Band on the Run: Re-United with Lost Guitars (The Precipice of Air Travel)

Ember Swift, Canadian musician and touring performer, will be keeping us up-to-date on what it’s like to tour a band throughout North America. Having just arrived back from Beijing where she spent three months (check out her “Canadian in Beijing” series), she offers a musician’s perspective on road life. Enjoy!

So I got on a flight out of Maui, Hawaii at 9:30pm island time on Friday and arrived in San Francisco at 5:30am PST. A quick transfer to my (already being held) Vancouver flight and I was back in the air and heading towards my band and the next gig…

without my guitars.

What is it with United? I have had more mishaps (re: lost baggage or stolen luggage) with this airline than any other.

[I guess in this case the transfer time was too tight because no one from that Maui flight who arrived in Vancouver got their luggage. But still, the stats are stacked against United and me. Am I alone here?]

What’s worse is that the call center is in India. The attendants speak English and are very polite, but they’re in India! While trying to track y guitars, I needed to give a geography lesson on Canada while giving my delivery address:

“No, it’s a province. Canada doesn’t have states. It’s the province of British Columbia. <pause> No, there’s no zip code. The equivalent is a postal code. <pause> Yes, postal code. There are letters and numbers. It’s…”

And still, they couldn’t locate them. They told me to call back in a few hours and hopefully their computers will have been updated.

I was reunited with my band without my guitars and there was no time to wait for them to (possibly) arrive on the next flight from San Francisco. The gig that night was in Grand Forks, BC, in the interior of the province about six hours east of Vancouver, and so we had to hop in a vehicle and drive on in order to make it there in time for sound check.

This part of British Columbia is truly stunning. It’s hard to stay grumpy in the presence of such majestic beauty. By the time we got to Grand Forks, I was long recovered from my sleepless night of air travel and the anxiety of lost instruments.

Mountains heal.

We were kindly loaned a guitar that worked out perfectly (a hollow body electric the same shape and similar weight to my Gretsch) and I just geared the whole set to suit an electric guitar sound as opposed to an acoustic. We had a great time on stage and were well received by the modest but appreciative audience at The Festival at the Forks.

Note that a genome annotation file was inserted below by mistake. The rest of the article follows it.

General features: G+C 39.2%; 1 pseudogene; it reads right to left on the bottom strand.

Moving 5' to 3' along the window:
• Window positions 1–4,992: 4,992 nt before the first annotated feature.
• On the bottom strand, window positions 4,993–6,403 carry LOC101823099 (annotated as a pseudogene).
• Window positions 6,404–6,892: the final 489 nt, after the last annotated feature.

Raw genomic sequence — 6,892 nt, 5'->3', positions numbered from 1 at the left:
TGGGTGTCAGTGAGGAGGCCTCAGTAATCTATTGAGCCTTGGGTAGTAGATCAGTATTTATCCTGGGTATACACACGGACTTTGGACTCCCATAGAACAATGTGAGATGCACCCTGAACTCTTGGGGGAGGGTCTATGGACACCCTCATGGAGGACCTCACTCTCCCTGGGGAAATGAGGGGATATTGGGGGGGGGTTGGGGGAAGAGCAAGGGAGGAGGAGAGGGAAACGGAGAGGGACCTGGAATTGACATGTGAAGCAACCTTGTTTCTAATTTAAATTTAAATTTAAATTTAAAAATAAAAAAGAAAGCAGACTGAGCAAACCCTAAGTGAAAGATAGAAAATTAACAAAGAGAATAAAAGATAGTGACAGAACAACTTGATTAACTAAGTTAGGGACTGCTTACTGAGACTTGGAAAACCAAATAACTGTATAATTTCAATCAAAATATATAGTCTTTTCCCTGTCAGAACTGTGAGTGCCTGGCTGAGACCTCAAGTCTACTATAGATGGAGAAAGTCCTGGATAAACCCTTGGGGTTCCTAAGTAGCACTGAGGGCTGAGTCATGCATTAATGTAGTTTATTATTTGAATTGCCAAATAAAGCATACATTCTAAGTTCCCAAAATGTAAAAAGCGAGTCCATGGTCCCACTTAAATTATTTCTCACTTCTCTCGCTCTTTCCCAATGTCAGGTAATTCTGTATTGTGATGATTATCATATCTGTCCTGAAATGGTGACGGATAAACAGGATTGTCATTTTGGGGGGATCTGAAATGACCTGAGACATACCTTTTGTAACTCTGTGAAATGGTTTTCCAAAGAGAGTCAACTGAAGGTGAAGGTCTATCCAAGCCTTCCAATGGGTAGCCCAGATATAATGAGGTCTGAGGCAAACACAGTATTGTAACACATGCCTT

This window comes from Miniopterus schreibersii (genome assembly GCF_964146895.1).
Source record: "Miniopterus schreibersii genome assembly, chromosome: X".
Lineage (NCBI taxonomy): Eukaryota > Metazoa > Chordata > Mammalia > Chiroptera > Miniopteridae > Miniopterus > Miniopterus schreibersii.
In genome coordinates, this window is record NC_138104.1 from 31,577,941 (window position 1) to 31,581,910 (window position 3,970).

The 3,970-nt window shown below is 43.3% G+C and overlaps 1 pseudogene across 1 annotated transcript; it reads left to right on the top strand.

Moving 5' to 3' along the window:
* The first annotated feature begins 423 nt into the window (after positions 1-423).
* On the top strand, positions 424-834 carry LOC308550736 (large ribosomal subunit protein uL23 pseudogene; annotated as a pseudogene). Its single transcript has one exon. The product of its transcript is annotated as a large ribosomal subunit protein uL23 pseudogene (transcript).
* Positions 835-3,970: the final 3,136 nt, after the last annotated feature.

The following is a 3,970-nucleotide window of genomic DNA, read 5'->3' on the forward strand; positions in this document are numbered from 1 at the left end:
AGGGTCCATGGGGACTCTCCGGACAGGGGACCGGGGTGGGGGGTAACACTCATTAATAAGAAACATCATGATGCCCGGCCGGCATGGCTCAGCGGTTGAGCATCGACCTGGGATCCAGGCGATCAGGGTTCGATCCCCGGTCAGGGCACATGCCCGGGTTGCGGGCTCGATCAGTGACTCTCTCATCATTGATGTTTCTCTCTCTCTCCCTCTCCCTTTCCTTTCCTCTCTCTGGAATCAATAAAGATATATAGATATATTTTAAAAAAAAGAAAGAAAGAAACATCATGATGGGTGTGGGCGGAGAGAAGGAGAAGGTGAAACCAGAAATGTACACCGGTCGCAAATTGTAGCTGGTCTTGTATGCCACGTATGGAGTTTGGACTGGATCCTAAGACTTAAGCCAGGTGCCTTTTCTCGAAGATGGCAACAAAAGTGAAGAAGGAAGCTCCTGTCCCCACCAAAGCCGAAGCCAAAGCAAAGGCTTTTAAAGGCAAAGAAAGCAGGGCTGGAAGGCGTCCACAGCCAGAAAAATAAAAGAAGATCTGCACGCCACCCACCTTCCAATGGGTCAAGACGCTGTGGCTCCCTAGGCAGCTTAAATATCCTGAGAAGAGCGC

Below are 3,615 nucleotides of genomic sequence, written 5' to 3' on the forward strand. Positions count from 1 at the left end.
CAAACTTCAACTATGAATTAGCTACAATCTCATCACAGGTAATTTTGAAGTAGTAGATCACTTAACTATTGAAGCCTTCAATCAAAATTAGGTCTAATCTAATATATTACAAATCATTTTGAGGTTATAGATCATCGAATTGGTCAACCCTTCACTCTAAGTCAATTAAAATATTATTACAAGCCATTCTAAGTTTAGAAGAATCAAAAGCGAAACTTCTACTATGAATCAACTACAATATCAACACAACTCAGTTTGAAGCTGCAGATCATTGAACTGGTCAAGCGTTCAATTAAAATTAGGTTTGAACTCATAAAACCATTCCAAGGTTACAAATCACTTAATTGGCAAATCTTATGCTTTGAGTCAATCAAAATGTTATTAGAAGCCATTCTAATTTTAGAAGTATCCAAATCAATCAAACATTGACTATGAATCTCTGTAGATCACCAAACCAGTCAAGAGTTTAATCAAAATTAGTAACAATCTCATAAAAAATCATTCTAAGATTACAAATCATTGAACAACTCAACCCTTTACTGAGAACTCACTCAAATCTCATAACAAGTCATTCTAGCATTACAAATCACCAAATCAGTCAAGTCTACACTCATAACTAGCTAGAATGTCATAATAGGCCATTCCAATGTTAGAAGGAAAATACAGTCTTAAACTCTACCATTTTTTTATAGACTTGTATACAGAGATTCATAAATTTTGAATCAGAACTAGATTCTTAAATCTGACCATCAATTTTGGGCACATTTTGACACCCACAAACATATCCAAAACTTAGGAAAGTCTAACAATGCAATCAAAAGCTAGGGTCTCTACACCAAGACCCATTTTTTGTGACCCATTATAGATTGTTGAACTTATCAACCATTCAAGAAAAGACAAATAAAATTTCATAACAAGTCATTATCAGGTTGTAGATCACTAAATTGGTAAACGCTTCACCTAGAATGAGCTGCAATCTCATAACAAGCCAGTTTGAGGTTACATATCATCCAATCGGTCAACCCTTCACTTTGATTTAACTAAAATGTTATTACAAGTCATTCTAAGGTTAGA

They put us up that night at a hilltop spa called Ponderosa Pines. Three kilometres up a rocky dirt road and it felt like we were driving into the clouds. There was nothing around except the view and a steep decline. This single lane path (or was it a long driveway?) seemed to be etched into the side of the mountain itself.

Adam, our drummer, said “These are the times people accuse you of exaggerating when you re-tell the story. You just keep saying ‘no, it really was like that’ and no one believes you.” And he’s right. Maybe these pictures I snapped the next morning will give it some credibility.

Back in the car again pointing west again towards Vancouver and we were following a Budget cube van. When it’s brakes came on suddenly ahead and it swerved right, we slowed too, just in time for us both to miss the young black bear that had leapt out of the bushes and struck out across the highway.

Just the night before, while sitting beside a British guy returning from Maui to the U.S. with his family mid-vacation, we spoke about Canada and all the cultural stereotypes of our country. He jokingly said, “Yeah, Canada, aren’t you shaking the black bears off your legs up there?” I laughed and told him that our legs have no room for black bears for all the beavers trying to take us out at the ankles. We both laughed then and I added the truthful statement that it had actually been ages since I’d even seen a black bear.

Not so now.

And I’m happy to report that the little black bear survived the highway.

When we got back to Vancouver, the guitars still had not arrived at the address we’d given. Another call to India and I found out that one guitar was still in San Francisco and the other was in Vancouver and was supposed to have already been delivered.

Now the reports were starting to conflict and I had memories of last year’s “missing” (read: stolen) pedal board that resulted in a $2,000 insurance claimed and a long fight with the airline. Also, this summer Adam’s custom snare drum (also on United Airlines) took two weeks to be returned to him. When my anxiety level started to spiral upwards, I knew it was time to run.

Running is my release of choice.

Forty minutes later, all stress having sweated out my body, I arrived back to where I was staying to a message telling me that both “red bags” (my cases are red, but the attendants rarely referred to them as guitars, much to my concern!) would be delivered that evening between 9 and 12 at night.

Nothing to do but wait. My flight back to Ontario wasn’t until today anyway.

11:48 on the hall clock and I got a call saying that they were just a few minutes away. To my relief, at 11:56 I was greeting the delivery man and my guitars at the doorway of the house we were staying in. Now earlier today, I flew back to Ontario with my (hopefully not-to-traumatized) guitars who haven’t made it out of their cases since Hawaii. I was so hesitant to let them disappear down the conveyor belt yet again!

But I’m here to report a great big sigh of relief.

When I picked them up in Ottawa, I loudly and gregariously thanked the special handling baggage personnel for not losing them. They laughed and responded with a hearty “You’re welcome!” while I was letting out my held breath.

And now I’m home. On the ground. Guitars in hand.

All’s well.